3D Printing

Original procedure developed by Nicholas Fang and adapted by Joseph Muskin, Matthew Ragusa, Kungway Chang, and Ian McInerny from the Center for Nanoscale Chemical-Electrical-Mechanical Manufacturing Systems, University of Illinois, Urbana-Champaign. See "Three-Dimensional Printing Using a Photoinitiated Polymer," J. Chem. Educ., 2010, 87 (5), pp 512–514.

In this lithography experiment light creates free radicals from phenylbis(2,4,6-trimethylbenzoyl)phosphine oxide which induce polymerization of 1,6-hexanediol diacrylate. Light is supplied by a computer projector which shines the pattern for one layer at a time. After each layer, the elevator is slightly lowered and the process is repeated. A dye (Sudan I) is included to prevent light from penentrating much below the surface of the solution.


Wear eye protection

Chemical gloves required

This experiment uses a computer with powerpoint and connected to a video projector, a magnifying glass, mirror, and a platform elevator. Adjust the focus so maximum sharpness occurs at the elevator platform.

Fill the beaker with monomer solution to just above the level of the platform

Red light is used for alignment but does not cause polymerization.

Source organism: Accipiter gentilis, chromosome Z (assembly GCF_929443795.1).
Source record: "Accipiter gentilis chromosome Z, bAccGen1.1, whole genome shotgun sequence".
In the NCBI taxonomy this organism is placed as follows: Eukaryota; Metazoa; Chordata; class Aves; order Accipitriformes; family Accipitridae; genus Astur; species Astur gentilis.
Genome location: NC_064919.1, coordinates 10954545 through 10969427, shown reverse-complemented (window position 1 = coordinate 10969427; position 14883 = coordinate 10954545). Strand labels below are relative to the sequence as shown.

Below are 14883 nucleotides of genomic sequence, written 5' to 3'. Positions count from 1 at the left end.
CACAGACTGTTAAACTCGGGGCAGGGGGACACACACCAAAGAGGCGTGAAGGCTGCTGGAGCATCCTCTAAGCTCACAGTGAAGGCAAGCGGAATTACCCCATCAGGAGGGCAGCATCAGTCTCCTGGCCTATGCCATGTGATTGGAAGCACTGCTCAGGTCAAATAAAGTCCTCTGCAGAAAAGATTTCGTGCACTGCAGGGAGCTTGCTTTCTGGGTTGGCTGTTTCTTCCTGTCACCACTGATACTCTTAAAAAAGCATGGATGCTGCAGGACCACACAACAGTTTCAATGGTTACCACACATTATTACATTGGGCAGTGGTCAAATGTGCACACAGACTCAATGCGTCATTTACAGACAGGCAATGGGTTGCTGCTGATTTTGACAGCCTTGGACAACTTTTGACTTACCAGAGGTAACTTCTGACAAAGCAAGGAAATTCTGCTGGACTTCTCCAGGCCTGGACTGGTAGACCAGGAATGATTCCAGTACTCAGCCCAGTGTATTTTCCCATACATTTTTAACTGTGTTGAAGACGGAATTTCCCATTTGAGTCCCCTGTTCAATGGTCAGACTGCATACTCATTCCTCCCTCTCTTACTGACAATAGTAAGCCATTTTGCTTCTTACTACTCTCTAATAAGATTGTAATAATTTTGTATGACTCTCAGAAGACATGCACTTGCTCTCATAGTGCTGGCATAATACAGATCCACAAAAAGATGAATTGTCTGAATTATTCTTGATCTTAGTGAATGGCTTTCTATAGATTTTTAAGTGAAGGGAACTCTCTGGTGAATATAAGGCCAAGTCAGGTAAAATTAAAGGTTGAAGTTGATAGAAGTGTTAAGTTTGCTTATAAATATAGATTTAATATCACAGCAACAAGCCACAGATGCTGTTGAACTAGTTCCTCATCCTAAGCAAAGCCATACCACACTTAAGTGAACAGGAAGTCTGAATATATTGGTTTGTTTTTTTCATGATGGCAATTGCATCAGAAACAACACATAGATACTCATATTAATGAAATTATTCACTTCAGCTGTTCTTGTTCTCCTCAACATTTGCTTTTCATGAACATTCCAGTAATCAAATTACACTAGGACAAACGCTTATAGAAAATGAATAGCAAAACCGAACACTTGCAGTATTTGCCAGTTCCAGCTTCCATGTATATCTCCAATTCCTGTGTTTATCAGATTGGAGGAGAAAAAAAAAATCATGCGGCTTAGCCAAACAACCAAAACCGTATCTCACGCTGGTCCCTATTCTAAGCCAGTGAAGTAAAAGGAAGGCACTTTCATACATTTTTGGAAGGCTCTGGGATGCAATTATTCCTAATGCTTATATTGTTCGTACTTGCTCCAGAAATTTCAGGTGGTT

For each level, shine white light in the desired pattern. Avoid long exposures that produce too much heat. Darken the screen whenever the stage is advanced.

Polymer grows

Continue. This movie plays 4x real time.


Recover solution then rinse with water.

Use a razor blade to remove pieces.

Small chess pieces are produced from the used pattern.


Stock Materials
  • 1,6-Hexanediol diacrylate (Aldrich 246816)
  • Sudan I (Aldrich 103624)
  • Phenylbis(2,4,6-trimethylbenzoyl)phosphine oxide (Aldrich 511447)

  • Equipment (See the original paper)
  • Computer, Powerpoint, Projector
  • Magnifying glass, mirror, and a platform elevator

  • Exploring the Nanoworld   |   MRSEC Nanostructured Interfaces
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    This page created by George Lisensky, Beloit College.  Last modified May 3, 2010 .